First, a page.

Today’s entry was written by Claire:
The Amaryllidaceae spans worldwide and currently includes 73 genera and 1605 species (including yesterday’s Rhodophiala rhodolirion). It is common for members of this family to produce showy inflorescences from a single scape, and many are geophytes (growing from an underground storage organ, such as corms or bulbs).
Scadoxus multiflorus is a rhizomatous perennial that produces a pseudostem–a stem-like structure that is composed of the tightly-bundled leaf bases. Originating in tropical Africa, the species contains three subspecies. Two of the subspecies found commonly in cultivation are subsp. multiflorus and subsp. katherinae; descriptions and photographs of these can be found via the Pacific Bulb Society’s Wiki: Scadoxus. A third subspecies, Scadoxus multiflorus subsp. longitubus is rare in cultivation and restricted to lowland rainforests from Guinea to Ghana (for more on many Scadoxus species, see Glorious Scadoxus (PDF) by Jonathan Hutchinson).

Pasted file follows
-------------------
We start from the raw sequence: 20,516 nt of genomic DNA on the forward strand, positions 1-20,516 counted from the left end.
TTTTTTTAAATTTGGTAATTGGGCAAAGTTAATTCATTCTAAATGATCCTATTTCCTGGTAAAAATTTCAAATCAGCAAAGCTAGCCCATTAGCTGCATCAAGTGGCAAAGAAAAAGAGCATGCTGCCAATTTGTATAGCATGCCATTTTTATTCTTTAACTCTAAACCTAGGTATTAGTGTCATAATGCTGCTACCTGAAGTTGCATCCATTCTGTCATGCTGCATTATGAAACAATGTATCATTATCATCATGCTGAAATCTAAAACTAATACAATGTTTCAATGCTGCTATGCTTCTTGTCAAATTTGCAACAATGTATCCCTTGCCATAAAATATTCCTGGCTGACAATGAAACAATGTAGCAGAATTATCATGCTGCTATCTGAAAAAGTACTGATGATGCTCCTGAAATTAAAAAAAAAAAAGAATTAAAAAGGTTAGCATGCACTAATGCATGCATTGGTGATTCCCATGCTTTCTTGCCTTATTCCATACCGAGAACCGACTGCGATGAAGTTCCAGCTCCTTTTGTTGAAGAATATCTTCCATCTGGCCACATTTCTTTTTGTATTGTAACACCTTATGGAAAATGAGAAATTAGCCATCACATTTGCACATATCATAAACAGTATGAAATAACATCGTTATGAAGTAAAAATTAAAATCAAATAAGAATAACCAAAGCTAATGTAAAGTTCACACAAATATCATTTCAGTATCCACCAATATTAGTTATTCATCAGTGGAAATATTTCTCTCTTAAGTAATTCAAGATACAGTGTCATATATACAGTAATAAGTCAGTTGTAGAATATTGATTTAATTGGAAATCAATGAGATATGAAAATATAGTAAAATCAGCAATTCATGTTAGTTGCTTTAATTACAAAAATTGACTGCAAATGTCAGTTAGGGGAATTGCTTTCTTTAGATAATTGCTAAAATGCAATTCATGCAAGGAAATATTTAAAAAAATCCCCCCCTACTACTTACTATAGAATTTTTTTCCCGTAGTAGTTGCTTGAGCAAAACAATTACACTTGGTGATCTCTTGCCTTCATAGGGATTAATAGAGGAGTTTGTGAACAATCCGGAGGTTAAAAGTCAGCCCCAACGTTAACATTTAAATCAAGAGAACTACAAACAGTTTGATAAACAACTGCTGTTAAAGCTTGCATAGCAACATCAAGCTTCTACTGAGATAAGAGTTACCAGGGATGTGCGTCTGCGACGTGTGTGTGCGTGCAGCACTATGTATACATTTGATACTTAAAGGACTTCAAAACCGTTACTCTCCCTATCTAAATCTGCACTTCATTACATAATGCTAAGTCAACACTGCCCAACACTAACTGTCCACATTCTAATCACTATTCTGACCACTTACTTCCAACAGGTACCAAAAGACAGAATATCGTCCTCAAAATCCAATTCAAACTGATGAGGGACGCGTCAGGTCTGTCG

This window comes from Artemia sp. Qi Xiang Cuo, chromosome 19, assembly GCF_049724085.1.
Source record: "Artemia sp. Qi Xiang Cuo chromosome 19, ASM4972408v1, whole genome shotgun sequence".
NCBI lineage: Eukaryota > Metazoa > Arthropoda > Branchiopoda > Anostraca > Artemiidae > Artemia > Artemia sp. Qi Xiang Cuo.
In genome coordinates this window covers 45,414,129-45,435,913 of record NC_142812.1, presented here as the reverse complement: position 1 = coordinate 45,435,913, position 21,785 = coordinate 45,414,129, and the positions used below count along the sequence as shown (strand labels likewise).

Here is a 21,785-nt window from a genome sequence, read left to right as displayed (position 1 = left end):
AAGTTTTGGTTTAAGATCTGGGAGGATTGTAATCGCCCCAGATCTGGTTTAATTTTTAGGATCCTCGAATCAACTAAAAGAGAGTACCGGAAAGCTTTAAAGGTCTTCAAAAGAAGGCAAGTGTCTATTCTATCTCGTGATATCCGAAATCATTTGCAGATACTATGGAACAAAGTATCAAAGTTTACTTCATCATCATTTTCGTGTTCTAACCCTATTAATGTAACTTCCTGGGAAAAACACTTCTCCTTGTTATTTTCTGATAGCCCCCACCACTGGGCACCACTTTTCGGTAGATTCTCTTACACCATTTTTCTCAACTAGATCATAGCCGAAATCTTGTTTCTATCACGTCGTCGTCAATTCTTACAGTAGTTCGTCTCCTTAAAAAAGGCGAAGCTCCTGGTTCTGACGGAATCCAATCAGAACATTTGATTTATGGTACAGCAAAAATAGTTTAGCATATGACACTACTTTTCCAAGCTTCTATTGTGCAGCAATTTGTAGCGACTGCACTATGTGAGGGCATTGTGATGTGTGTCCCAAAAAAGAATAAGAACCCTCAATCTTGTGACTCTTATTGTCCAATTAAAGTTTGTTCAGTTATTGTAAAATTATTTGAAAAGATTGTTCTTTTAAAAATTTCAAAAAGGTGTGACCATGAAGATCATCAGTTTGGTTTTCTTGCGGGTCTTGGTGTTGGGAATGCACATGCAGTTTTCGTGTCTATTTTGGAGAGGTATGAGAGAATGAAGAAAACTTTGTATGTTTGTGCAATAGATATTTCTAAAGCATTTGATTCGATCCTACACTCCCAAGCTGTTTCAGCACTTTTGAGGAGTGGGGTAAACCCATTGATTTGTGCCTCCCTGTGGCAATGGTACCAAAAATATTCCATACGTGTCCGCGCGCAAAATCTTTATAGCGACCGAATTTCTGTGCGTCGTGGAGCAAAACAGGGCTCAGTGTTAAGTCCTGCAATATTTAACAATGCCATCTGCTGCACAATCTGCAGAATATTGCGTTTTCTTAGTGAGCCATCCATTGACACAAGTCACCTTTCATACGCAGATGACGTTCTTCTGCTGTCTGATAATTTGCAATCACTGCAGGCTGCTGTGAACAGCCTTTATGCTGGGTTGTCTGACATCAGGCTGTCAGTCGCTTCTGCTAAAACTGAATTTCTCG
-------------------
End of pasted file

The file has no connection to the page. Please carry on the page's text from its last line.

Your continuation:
Plants only produce a single inflorescence each flowering season, from December through March (late summer to autumn in the southern hemisphere). The species grows in a number of habitats ranging from mountainous areas to savannah grassland to woodland. Scadoxus was previously placed in the genus Haemanthus (literally, “blood- flower”), but in addition to still being called blood-flower, it is also commonly known as “fireball lily”. Calling it blood-flower may be a bit misleading depending on your interpretation, since Scadoxus multiflorus, like all nine species of the genus, is very poisonous. Some indigenous peoples of Africa have uses for the poisonous alkaloids found throughout the plants, including treating water bodies to poison fish and coating arrow tips. It is known to be lethal to livestock, who may eat it when other food sources are scarce.